Woodward 'made this a better place'

Community leader passes away on Wednesday

ALAMOSA — Described as a generous visionary who never did anything halfway, Jeff Woodward, 62, died on Wednesday, August 1, from pancreatic cancer.

Woodward passed away right before the annual Beat the Heat BBQ he helped found six years ago and a month before the Early Iron Festival in which he had such an integral part for so many years.

“He just made a huge impact in the lives of many people in our community and he also made a huge contribution to our community with his participation in the infancy of Early Iron all the way through to the current growth spurt,” Alamosa Mayor Ty Coleman said.

He added that he knew Woodward as a friend as well as a community partner, “and he was a very unselfish type of person. He was willing to donate and contribute whenever he had an opportunity to. He will be truly missed, not only by me but by so many people in our community and throughout America, because the Early Iron event had people coming from all over America to participate.”

Coleman said his prayers are with Woodward’s family as they mourn.

Jeff and his wife Melanie have three children and five grandchildren.

Woodward loved his grandchildren “to pieces and back,” said long-time friend and fellow Early Iron enthusiast Johnny Martin.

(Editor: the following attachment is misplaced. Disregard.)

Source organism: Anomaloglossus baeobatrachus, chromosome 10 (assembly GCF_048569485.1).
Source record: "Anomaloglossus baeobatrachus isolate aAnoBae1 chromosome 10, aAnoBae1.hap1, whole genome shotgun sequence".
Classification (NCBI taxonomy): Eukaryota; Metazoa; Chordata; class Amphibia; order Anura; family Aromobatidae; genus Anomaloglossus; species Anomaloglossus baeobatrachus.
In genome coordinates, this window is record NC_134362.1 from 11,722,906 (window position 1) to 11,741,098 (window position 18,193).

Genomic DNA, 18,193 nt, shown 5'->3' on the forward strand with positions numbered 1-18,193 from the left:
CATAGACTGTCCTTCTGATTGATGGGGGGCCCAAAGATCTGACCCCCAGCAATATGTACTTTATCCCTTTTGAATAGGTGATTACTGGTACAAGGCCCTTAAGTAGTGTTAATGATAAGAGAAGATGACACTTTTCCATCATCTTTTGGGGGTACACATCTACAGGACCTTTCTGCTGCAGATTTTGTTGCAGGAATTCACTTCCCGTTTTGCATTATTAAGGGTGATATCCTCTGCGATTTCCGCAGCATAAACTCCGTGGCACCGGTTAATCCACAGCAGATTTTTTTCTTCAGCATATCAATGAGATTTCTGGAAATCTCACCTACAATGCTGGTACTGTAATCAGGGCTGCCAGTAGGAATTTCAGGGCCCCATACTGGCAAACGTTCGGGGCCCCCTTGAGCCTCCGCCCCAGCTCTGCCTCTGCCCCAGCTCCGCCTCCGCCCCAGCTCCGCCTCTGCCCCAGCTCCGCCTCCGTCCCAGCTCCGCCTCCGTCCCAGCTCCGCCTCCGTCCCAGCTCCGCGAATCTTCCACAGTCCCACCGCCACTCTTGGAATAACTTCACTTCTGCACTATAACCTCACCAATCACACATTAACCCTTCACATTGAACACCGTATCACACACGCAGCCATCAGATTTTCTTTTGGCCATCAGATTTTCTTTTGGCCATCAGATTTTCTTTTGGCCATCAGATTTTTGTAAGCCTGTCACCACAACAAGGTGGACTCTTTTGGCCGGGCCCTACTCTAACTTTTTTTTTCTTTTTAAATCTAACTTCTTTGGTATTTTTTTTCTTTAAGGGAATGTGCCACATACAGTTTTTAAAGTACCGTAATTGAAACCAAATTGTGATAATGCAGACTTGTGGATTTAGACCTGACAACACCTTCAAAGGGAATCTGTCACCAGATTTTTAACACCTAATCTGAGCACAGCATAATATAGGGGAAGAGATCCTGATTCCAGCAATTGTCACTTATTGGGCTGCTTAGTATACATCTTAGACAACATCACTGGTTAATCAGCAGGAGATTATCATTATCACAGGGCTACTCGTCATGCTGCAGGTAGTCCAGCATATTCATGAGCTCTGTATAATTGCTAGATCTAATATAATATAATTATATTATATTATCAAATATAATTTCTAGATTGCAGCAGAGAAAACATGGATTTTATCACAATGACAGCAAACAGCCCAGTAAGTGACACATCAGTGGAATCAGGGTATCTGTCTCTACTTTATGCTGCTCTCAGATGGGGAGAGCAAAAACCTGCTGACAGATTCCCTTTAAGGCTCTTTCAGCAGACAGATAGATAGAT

“He was a hell of a guy.”

Martin has been in the hot rod business 30 years, and Woodward “was the first here backing me and supporting me the whole way. You couldn’t ask for a better friend or a better supporter.”

Martin said Woodward was good to his family, and he would come by and talk with Martin frequently “about life and kids and business … We got each other through stuff.”

He said Woodward contributed a great deal to the community and had a way of getting along with everyone and bringing different types of people together.

“What he’s given back to this community, you just don’t see people like that,” Martin said. “There’s a lot of people that give to the community, but Jeff just gave in so many different directions. It’s unbelievable the things that he gave his life to from the marketing board to Early Iron to the rodeo.”

Woodward was involved in many community efforts over the years including events like the barbecue and Early Iron festivals as well as organizations like the marketing district.

Fellow marketing district board member and friend Fred Bunch said they served together on the board for more than 20 years together, and he appreciated Woodward’s positive influence and his focus on making sure the group’s efforts benefited the whole community.

“One of the things that I really respected and appreciated about Jeff was how committed and dedicated he was to our community,” Bunch said. “He made this place a better place to live.”

He added that Woodward was “very altruistic and generous with his time,” a visionary who developed new ideas such as the barbecue event that will be held this weekend in Alamosa.